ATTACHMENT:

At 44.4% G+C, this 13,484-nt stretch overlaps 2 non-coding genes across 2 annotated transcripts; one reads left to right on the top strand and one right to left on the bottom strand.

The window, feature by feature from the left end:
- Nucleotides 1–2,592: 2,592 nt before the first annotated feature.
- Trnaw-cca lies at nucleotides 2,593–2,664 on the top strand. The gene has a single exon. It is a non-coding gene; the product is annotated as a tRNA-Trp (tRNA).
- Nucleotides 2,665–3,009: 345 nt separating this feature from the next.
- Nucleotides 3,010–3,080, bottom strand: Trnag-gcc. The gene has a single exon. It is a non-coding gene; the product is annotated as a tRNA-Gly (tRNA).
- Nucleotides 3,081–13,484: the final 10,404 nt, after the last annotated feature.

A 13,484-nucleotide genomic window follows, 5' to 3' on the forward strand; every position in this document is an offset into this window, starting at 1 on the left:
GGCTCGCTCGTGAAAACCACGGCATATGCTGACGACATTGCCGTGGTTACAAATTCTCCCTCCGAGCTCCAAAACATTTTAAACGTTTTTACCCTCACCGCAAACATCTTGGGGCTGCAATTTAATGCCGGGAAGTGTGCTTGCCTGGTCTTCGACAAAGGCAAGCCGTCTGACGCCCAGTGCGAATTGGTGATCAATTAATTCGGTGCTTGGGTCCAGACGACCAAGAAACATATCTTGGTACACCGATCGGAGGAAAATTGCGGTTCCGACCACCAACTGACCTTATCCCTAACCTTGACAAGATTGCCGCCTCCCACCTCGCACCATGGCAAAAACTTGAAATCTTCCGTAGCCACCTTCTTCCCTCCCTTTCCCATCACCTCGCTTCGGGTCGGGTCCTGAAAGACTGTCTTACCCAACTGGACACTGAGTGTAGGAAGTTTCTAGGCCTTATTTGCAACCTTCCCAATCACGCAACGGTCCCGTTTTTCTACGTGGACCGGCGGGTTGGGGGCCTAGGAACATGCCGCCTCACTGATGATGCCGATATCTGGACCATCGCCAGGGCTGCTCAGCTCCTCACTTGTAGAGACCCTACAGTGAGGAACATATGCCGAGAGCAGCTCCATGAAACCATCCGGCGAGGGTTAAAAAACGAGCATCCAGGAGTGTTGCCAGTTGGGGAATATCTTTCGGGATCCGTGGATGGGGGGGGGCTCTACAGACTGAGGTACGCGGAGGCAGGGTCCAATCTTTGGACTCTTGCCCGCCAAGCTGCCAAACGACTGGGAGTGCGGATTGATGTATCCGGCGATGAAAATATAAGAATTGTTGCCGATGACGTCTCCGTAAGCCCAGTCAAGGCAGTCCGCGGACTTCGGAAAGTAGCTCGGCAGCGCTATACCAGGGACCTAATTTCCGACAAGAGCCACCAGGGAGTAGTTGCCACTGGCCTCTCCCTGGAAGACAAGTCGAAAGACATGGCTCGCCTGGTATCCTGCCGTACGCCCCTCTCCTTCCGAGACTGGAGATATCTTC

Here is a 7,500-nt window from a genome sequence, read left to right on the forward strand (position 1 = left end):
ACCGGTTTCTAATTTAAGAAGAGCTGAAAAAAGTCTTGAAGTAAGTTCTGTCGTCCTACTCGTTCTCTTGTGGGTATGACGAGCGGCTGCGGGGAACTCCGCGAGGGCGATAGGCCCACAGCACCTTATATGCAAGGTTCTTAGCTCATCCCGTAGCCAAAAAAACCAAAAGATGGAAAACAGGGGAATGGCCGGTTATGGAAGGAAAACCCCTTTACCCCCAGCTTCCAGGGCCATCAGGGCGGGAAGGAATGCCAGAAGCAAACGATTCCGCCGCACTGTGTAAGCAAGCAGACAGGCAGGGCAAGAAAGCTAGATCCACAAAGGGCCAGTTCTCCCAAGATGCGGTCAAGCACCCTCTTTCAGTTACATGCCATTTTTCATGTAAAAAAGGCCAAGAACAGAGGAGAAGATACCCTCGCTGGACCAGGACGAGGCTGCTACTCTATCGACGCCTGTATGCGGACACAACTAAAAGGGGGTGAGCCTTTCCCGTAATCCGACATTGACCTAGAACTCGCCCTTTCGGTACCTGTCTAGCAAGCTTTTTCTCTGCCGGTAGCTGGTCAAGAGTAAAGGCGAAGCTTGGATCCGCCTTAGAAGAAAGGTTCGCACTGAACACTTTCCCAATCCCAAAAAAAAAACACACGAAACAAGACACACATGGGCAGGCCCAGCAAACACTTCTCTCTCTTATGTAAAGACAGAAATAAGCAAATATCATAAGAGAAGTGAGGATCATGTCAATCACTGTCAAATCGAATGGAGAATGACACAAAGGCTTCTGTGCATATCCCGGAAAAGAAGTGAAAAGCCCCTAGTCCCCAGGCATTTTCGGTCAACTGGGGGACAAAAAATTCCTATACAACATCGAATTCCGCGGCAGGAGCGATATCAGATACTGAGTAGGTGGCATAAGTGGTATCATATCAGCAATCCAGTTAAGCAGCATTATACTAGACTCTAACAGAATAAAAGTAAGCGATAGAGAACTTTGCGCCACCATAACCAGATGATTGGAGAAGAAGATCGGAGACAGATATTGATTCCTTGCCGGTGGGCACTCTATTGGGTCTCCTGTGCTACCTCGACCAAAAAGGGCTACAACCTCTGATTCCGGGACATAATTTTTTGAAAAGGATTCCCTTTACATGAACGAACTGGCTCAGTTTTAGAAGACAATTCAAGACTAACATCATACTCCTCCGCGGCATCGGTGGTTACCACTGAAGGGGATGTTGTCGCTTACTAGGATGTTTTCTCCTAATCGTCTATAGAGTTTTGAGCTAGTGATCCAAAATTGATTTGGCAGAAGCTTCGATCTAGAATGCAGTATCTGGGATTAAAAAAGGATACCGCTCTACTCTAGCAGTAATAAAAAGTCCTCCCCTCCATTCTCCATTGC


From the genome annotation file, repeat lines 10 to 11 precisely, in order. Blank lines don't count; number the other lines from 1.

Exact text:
Here is a 7,500-nt window from a genome sequence, read left to right on the forward strand (position 1 = left end):
ACCGGTTTCTAATTTAAGAAGAGCTGAAAAAAGTCTTGAAGTAAGTTCTGTCGTCCTACTCGTTCTCTTGTGGGTATGACGAGCGGCTGCGGGGAACTCCGCGAGGGCGATAGGCCCACAGCACCTTATATGCAAGGTTCTTAGCTCATCCCGTAGCCAAAAAAACCAAAAGATGGAAAACAGGGGAATGGCCGGTTATGGAAGGAAAACCCCTTTACCCCCAGCTTCCAGGGCCATCAGGGCGGGAAGGAATGCCAGAAGCAAACGATTCCGCCGCACTGTGTAAGCAAGCAGACAGGCAGGGCAAGAAAGCTAGATCCACAAAGGGCCAGTTCTCCCAAGATGCGGTCAAGCACCCTCTTTCAGTTACATGCCATTTTTCATGTAAAAAAGGCCAAGAACAGAGGAGAAGATACCCTCGCTGGACCAGGACGAGGCTGCTACTCTATCGACGCCTGTATGCGGACACAACTAAAAGGGGGTGAGCCTTTCCCGTAATCCGACATTGACCTAGAACTCGCCCTTTCGGTACCTGTCTAGCAAGCTTTTTCTCTGCCGGTAGCTGGTCAAGAGTAAAGGCGAAGCTTGGATCCGCCTTAGAAGAAAGGTTCGCACTGAACACTTTCCCAATCCCAAAAAAAAAACACACGAAACAAGACACACATGGGCAGGCCCAGCAAACACTTCTCTCTCTTATGTAAAGACAGAAATAAGCAAATATCATAAGAGAAGTGAGGATCATGTCAATCACTGTCAAATCGAATGGAGAATGACACAAAGGCTTCTGTGCATATCCCGGAAAAGAAGTGAAAAGCCCCTAGTCCCCAGGCATTTTCGGTCAACTGGGGGACAAAAAATTCCTATACAACATCGAATTCCGCGGCAGGAGCGATATCAGATACTGAGTAGGTGGCATAAGTGGTATCATATCAGCAATCCAGTTAAGCAGCATTATACTAGACTCTAACAGAATAAAAGTAAGCGATAGAGAACTTTGCGCCACCATAACCAGATGATTGGAGAAGAAGATCGGAGACAGATATTGATTCCTTGCCGGTGGGCACTCTATTGGGTCTCCTGTGCTACCTCGACCAAAAAGGGCTACAACCTCTGATTCCGGGACATAATTTTTTGAAAAGGATTCCCTTTACATGAACGAACTGGCTCAGTTTTAGAAGACAATTCAAGACTAACATCATACTCCTCCGCGGCATCGGTGGTTACCACTGAAGGGGATGTTGTCGCTTACTAGGATGTTTTCTCCTAATCGTCTATAGAGTTTTGAGCTAGTGATCCAAAATTGATTTGGCAGAAGCTTCGATCTAGAATGCAGTATCTGGGATTAAAAAAGGATACCGCTCTACTCTAGCAGTAATAAAAAGTCCTCCCCTCCATTCTCCATTGC